A Pakistani state of mind
Today marks four months, 16 weeks and 122 days since I moved back to Karachi from California and I know this because I’ve counted.
Despite having spent the formative years of my life in Karachi and having fond memories of my life here, it’s been a harrowing few months having to start from scratch all over again.
Sure there are the usual frustrations of coming back to a country that in the midst of a downward spiral into anarchy and chaos, but I’ve noticed something different among the people.
It may have always existed, but I wonder if something happened to the Pakistani psyche that makes almost everyone constantly hostile
In the aftermath of the Osama Bin Laden’s killing, Christopher Hitchens wrote that if Pakistan were a person, “He (and it would have to be a he) would be completely humourless, paranoid, insecure, eager to take offense, and suffering from self-righteousness, self-pity, and self-hatred.”
At the time I found Hitchens’ portrayal to be a cartoonish view of Pakistan that has gained currency in recent years and months. But at this point, I wonder if there is an element of truth to it on a more visceral level.
Just a few days into having moved here, I stood in line at a local ISP outlet waiting in line to pay my bill. But then, like a whirlwind on fire, a gentleman (and I use the term loosely) barged into the store, oblivious to queue in front of him, screaming and shouting about how his Internet service had been cut off. He berated the company associate trying to help him and refused to calm down.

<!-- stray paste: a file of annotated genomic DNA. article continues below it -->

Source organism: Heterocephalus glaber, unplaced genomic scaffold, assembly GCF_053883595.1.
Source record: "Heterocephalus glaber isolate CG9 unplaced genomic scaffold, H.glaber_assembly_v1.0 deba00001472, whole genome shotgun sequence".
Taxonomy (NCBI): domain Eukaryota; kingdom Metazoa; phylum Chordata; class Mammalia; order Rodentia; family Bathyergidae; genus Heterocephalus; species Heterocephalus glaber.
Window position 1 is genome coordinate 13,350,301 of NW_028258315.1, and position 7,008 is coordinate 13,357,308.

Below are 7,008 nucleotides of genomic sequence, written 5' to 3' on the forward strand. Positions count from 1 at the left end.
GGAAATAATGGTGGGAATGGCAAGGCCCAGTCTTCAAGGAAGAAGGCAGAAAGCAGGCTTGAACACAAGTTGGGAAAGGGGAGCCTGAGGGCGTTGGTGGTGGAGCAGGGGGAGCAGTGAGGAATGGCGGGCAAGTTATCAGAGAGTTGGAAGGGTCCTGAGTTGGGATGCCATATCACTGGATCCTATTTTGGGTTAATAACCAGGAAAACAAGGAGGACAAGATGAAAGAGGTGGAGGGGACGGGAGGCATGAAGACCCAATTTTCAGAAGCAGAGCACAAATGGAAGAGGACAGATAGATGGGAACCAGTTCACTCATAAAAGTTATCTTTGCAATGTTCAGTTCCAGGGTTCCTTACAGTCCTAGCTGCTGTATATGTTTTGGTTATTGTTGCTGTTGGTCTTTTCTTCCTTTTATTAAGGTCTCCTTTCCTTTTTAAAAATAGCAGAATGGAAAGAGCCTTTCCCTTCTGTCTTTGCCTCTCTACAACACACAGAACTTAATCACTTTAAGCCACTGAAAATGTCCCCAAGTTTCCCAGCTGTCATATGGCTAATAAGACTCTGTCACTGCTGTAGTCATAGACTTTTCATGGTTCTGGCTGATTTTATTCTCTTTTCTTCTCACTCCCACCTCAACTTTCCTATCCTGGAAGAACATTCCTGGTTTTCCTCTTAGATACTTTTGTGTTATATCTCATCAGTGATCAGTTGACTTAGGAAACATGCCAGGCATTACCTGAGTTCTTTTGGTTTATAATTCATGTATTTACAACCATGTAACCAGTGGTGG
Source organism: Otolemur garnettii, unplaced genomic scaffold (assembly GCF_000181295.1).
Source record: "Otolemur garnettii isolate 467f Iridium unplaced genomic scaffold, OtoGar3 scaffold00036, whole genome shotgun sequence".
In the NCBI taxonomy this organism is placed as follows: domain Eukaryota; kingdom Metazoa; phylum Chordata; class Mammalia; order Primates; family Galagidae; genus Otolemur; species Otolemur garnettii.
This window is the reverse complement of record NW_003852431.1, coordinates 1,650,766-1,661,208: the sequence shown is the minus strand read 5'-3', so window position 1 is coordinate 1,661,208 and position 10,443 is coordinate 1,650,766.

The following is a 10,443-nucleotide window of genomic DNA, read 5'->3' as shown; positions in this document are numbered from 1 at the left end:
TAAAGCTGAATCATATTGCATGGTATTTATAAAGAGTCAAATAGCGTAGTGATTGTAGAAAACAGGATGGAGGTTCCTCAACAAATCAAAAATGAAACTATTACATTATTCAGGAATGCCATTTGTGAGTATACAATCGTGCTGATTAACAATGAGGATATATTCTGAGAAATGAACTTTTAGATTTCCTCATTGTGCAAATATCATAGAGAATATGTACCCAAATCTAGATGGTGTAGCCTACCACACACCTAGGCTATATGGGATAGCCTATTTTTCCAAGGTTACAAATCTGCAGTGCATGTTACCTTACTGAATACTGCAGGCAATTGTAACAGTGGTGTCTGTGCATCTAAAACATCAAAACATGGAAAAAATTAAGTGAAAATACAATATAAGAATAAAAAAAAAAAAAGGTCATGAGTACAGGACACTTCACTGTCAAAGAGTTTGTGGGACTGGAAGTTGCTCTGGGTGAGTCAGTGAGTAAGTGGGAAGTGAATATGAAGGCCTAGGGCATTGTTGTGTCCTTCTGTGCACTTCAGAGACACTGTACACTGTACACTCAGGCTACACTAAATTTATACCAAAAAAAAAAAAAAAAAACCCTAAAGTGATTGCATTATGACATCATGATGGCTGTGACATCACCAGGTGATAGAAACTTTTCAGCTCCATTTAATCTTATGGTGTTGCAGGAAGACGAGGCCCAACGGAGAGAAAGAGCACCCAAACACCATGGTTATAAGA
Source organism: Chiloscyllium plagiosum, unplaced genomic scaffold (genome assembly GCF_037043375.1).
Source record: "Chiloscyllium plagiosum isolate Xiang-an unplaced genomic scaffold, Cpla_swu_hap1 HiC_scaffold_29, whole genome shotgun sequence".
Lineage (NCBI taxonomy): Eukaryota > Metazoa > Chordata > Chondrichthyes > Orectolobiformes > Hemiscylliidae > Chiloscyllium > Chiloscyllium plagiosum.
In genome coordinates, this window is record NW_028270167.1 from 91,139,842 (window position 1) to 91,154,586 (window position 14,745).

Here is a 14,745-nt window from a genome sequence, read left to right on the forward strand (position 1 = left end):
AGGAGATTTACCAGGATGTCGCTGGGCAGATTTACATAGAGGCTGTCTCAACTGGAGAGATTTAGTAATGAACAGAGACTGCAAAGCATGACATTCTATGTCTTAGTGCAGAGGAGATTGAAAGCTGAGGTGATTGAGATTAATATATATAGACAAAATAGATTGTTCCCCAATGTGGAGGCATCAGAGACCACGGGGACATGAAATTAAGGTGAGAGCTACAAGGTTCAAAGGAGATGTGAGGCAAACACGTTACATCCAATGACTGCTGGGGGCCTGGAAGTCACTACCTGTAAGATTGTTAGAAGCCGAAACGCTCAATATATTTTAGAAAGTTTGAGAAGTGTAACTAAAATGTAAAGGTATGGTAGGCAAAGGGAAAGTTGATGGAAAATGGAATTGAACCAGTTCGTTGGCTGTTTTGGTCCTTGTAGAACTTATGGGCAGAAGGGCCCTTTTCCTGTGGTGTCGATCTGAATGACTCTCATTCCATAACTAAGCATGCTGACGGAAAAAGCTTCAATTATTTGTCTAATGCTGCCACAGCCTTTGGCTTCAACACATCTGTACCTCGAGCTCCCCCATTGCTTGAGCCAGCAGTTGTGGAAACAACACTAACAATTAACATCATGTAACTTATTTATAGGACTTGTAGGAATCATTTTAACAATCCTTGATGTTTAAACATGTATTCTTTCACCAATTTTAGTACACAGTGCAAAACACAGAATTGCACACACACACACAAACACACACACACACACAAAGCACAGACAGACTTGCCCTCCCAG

I’m willing to bet the money in my pockets and all the money in the pockets of people reading this that this same person wouldn’t have had the audacity to pull that in a western country.
Two weeks ago, I had a similar experience driving down the streets of Defence as I encountered a car driving the wrong way on a one way street coming right at me. I was lucky enough to brake and swerve at the right time to avoid what would’ve been a Michael Bay-esque collision. For a few seconds he stared at me and if looks could kill, me along with my next few generations would’ve died right there.
He rolled down his window, as did I, and we had a conversation. I pointed out the fact that it was a one way street, while he countered with an impressive argument having something to do with a close family member and wondering if I wanted to “take it outside.”
These are of course anecdotal observations, but while these may be one-off instances, I could recount dozens more and I think there seems to be collective feeling of frustration and rage that resides just beneath the surface and is set off by the most arbitrary and mundane.
And let’s be clear, I’m not innocent in the matter. I seem to have fallen into the same trap. Hypocrite much? Sure. Guilty as charged.
But what is it about our mentality today that makes it so violent?
Some may venture the idea that it’s because of the sky rocketing inflation, the complete disintegration of basic services, a disdain for the ruling class which has let down its people that has metastasised into pure rage.
Those are certainly contributing factors, but I think it’s become more of an ingrained element rooted in our DNA — this concept that because it’s Pakistan, it’s just how things work and how you’re supposed to operate.
Undoubtedly I’m not the first to point this out, in fact, I’m sure all of us have made these observations time and again. And I wouldn’t be surprised to be called out as just another “white boy frustrated by power black outs”.
Nonetheless it’s a question we need to look inward to answer. What hope do we have when the supposedly educated part of our society behaves with a completely unwarranted sense of entitlement?
The writer is a reporter at Dawn.com